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Graphics And Sound
As mentioned in the last section, John Di Maggio and crew lends their voices to a seemingly unstoppable force of rough and tough-as-they-come soldiers known as Gears. They fight on the side of the Cogs against the Locust horde and every wrinkle, crease, crater and scar shows up with impeccable detail on the characters, within the game.
The Unreal Engine has been used in countless games. However, the engine shines the best with flag-ship projects by Epic Games, and Gears of War is a true testament to the engine’s capabilities in both the audio and visual department. The added physics-based reactions during shoot-outs, cut-scenes, vehicular segments and general character responses make the game a true visual standout even amongst newer shooter titles.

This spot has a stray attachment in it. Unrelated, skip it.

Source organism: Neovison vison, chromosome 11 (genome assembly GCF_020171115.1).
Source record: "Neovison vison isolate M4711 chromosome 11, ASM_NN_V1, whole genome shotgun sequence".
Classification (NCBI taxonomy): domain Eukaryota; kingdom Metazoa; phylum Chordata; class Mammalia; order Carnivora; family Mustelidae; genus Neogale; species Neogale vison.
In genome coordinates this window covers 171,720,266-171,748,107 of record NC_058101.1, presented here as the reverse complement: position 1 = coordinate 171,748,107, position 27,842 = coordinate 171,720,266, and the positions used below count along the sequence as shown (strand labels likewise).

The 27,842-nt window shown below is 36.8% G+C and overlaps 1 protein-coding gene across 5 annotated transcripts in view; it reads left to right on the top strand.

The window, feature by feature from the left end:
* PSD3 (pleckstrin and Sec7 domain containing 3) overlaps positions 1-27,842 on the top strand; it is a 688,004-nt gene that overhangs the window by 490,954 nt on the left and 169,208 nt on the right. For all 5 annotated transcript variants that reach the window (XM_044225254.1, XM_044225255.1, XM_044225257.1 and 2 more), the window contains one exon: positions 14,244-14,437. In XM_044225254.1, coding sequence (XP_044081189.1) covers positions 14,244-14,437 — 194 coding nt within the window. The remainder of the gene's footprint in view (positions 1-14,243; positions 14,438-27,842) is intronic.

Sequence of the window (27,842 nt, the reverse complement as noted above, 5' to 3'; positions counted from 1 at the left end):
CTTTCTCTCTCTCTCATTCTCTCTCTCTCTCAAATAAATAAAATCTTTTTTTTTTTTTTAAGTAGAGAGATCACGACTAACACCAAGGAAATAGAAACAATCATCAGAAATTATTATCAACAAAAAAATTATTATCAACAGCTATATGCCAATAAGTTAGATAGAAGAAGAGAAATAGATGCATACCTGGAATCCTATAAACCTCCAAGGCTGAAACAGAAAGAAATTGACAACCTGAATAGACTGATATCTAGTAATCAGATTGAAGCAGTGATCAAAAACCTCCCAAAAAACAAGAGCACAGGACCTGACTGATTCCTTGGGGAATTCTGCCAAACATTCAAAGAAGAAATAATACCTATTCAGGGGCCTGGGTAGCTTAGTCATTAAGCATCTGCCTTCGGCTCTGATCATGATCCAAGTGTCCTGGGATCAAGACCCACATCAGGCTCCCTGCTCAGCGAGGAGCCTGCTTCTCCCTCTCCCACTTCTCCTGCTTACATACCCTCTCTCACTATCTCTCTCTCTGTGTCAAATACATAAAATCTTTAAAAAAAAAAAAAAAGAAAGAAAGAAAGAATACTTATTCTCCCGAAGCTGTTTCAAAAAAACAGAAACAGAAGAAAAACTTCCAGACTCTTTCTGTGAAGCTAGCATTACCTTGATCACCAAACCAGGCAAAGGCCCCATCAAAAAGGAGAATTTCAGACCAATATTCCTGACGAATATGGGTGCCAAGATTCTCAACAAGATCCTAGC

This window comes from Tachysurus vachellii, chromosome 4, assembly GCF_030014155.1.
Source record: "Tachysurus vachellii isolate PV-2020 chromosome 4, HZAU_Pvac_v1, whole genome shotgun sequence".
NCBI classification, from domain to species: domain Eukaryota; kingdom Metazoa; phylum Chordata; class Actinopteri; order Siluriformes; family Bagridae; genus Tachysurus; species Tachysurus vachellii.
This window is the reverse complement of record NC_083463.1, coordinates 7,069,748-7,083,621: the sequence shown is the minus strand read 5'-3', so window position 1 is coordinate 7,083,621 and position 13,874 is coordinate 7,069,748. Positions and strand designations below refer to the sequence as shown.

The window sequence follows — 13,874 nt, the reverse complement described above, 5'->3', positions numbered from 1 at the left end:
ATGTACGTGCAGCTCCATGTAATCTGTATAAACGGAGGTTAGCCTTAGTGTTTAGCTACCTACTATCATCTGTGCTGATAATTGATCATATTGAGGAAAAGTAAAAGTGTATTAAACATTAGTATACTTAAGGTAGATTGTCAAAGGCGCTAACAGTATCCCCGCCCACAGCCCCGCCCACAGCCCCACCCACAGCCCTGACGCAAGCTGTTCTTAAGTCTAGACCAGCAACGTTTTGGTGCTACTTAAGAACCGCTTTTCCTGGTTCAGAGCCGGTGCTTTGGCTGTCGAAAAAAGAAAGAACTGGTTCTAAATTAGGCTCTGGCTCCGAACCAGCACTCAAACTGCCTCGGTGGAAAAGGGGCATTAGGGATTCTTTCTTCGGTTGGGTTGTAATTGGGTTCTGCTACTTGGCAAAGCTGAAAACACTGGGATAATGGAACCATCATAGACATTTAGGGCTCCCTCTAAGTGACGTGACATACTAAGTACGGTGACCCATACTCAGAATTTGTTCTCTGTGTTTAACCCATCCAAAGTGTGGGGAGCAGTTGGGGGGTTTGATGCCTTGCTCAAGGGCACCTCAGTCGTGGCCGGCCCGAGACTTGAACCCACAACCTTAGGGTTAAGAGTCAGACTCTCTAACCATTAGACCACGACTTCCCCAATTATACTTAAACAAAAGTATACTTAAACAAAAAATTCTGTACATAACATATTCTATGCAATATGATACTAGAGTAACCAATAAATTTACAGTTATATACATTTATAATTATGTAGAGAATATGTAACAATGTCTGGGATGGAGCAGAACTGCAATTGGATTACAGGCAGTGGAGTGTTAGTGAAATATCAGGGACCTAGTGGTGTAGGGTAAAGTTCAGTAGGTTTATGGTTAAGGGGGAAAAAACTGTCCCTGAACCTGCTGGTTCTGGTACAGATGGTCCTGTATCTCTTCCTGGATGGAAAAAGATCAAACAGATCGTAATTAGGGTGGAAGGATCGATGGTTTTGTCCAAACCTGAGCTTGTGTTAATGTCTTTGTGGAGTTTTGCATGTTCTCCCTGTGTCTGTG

And even with a sparse soundtrack with only brief spurts of music here and there, the game’s amazing atmosphere and unequaled depiction of a post-war society more than make up for it.
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Gameplay - Part 1
Of all the things that suffer in this game it would easily fall in line with Gears of War’s lackluster gameplay. While many-a-fanboy would jump up and shout “foul” the one thing that most shooter fans need to keep in mind is that Gears of War has a very, very basic gameplay formula that Epic rinses, repeats and recycles for about four to six hours of the rather short campaign.